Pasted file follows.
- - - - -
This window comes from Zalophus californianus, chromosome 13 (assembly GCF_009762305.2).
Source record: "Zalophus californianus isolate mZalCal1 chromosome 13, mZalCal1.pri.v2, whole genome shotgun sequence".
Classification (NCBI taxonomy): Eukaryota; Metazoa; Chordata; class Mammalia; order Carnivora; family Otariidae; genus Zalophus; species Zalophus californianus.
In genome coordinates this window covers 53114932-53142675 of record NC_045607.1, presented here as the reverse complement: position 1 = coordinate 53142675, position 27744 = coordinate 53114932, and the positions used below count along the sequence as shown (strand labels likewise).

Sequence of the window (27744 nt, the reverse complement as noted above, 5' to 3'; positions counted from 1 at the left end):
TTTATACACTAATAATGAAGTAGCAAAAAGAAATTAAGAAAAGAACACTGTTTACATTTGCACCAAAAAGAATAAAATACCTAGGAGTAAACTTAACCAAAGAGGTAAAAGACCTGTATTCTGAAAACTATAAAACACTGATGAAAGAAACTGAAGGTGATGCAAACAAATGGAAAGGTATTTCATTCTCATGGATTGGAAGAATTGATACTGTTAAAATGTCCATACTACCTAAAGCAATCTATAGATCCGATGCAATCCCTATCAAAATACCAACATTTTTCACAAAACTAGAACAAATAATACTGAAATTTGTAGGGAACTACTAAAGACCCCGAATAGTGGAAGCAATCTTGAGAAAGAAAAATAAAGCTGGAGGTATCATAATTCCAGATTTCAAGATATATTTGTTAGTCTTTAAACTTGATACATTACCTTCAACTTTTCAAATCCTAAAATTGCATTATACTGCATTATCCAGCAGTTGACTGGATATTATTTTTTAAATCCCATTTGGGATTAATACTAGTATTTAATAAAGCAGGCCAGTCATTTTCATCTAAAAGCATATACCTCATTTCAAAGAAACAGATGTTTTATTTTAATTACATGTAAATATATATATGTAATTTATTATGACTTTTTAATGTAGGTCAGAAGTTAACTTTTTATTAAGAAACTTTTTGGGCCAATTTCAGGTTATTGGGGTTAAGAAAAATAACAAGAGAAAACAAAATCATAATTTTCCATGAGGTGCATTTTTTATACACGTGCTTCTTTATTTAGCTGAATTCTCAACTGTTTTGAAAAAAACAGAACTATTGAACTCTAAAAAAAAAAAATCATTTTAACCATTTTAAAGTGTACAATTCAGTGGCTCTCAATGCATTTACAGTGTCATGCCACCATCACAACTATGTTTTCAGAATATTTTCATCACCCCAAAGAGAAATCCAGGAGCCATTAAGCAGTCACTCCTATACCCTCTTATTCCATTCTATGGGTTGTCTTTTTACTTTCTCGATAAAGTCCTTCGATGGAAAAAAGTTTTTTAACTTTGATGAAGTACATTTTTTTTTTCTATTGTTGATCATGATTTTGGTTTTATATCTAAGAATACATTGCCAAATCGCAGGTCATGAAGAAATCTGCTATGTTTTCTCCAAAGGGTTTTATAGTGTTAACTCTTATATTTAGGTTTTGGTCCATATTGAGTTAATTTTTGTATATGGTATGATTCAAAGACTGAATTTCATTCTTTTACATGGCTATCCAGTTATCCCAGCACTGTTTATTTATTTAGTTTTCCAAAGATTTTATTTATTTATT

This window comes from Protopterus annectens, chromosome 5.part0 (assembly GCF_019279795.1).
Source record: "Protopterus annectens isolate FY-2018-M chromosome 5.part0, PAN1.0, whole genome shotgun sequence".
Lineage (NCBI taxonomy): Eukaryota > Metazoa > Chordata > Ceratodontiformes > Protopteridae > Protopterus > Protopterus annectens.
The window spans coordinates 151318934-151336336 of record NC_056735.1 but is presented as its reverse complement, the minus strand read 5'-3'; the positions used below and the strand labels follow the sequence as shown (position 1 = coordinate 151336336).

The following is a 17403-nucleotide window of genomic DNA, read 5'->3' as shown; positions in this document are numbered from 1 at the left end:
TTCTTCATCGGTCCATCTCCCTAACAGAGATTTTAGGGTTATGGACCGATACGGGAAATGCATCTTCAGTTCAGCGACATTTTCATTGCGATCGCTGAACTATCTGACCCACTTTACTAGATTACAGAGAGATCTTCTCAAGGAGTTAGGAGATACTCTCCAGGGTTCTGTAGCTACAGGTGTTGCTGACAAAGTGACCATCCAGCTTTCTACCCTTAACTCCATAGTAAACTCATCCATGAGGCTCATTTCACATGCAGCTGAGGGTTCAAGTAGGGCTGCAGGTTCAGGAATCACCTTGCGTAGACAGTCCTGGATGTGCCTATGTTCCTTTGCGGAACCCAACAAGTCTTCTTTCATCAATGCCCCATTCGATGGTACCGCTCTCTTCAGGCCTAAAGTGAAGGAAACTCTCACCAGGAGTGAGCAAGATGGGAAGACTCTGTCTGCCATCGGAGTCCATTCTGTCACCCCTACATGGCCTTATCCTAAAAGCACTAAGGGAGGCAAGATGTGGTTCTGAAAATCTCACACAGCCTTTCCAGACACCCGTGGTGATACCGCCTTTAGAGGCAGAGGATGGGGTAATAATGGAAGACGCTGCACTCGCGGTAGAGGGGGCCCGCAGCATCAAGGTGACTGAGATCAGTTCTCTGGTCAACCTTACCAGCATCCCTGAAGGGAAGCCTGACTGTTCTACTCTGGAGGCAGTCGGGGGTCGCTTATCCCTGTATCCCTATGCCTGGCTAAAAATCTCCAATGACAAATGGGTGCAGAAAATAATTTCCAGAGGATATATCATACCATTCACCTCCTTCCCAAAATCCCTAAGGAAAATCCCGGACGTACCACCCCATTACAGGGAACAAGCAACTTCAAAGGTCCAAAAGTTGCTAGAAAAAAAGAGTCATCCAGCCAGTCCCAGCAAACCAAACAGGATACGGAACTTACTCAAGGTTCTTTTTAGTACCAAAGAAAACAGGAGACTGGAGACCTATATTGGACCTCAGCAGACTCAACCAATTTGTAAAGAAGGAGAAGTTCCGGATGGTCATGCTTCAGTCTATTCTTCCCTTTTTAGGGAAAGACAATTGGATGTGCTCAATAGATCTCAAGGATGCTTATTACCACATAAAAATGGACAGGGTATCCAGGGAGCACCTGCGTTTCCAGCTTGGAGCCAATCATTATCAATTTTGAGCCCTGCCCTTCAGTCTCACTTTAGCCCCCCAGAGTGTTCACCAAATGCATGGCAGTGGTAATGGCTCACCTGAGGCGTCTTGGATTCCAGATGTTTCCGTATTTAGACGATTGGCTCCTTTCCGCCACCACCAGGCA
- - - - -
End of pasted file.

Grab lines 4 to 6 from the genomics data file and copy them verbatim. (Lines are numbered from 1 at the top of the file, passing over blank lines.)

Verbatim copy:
In genome coordinates this window covers 53114932-53142675 of record NC_045607.1, presented here as the reverse complement: position 1 = coordinate 53142675, position 27744 = coordinate 53114932, and the positions used below count along the sequence as shown (strand labels likewise).

Sequence of the window (27744 nt, the reverse complement as noted above, 5' to 3'; positions counted from 1 at the left end):
TTTATACACTAATAATGAAGTAGCAAAAAGAAATTAAGAAAAGAACACTGTTTACATTTGCACCAAAAAGAATAAAATACCTAGGAGTAAACTTAACCAAAGAGGTAAAAGACCTGTATTCTGAAAACTATAAAACACTGATGAAAGAAACTGAAGGTGATGCAAACAAATGGAAAGGTATTTCATTCTCATGGATTGGAAGAATTGATACTGTTAAAATGTCCATACTACCTAAAGCAATCTATAGATCCGATGCAATCCCTATCAAAATACCAACATTTTTCACAAAACTAGAACAAATAATACTGAAATTTGTAGGGAACTACTAAAGACCCCGAATAGTGGAAGCAATCTTGAGAAAGAAAAATAAAGCTGGAGGTATCATAATTCCAGATTTCAAGATATATTTGTTAGTCTTTAAACTTGATACATTACCTTCAACTTTTCAAATCCTAAAATTGCATTATACTGCATTATCCAGCAGTTGACTGGATATTATTTTTTAAATCCCATTTGGGATTAATACTAGTATTTAATAAAGCAGGCCAGTCATTTTCATCTAAAAGCATATACCTCATTTCAAAGAAACAGATGTTTTATTTTAATTACATGTAAATATATATATGTAATTTATTATGACTTTTTAATGTAGGTCAGAAGTTAACTTTTTATTAAGAAACTTTTTGGGCCAATTTCAGGTTATTGGGGTTAAGAAAAATAACAAGAGAAAACAAAATCATAATTTTCCATGAGGTGCATTTTTTATACACGTGCTTCTTTATTTAGCTGAATTCTCAACTGTTTTGAAAAAAACAGAACTATTGAACTCTAAAAAAAAAAAATCATTTTAACCATTTTAAAGTGTACAATTCAGTGGCTCTCAATGCATTTACAGTGTCATGCCACCATCACAACTATGTTTTCAGAATATTTTCATCACCCCAAAGAGAAATCCAGGAGCCATTAAGCAGTCACTCCTATACCCTCTTATTCCATTCTATGGGTTGTCTTTTTACTTTCTCGATAAAGTCCTTCGATGGAAAAAAGTTTTTTAACTTTGATGAAGTACATTTTTTTTTTCTATTGTTGATCATGATTTTGGTTTTATATCTAAGAATACATTGCCAAATCGCAGGTCATGAAGAAATCTGCTATGTTTTCTCCAAAGGGTTTTATAGTGTTAACTCTTATATTTAGGTTTTGGTCCATATTGAGTTAATTTTTGTATATGGTATGATTCAAAGACTGAATTTCATTCTTTTACATGGCTATCCAGTTATCCCAGCACTGTTTATTTATTTAGTTTTCCAAAGATTTTATTTATTTATT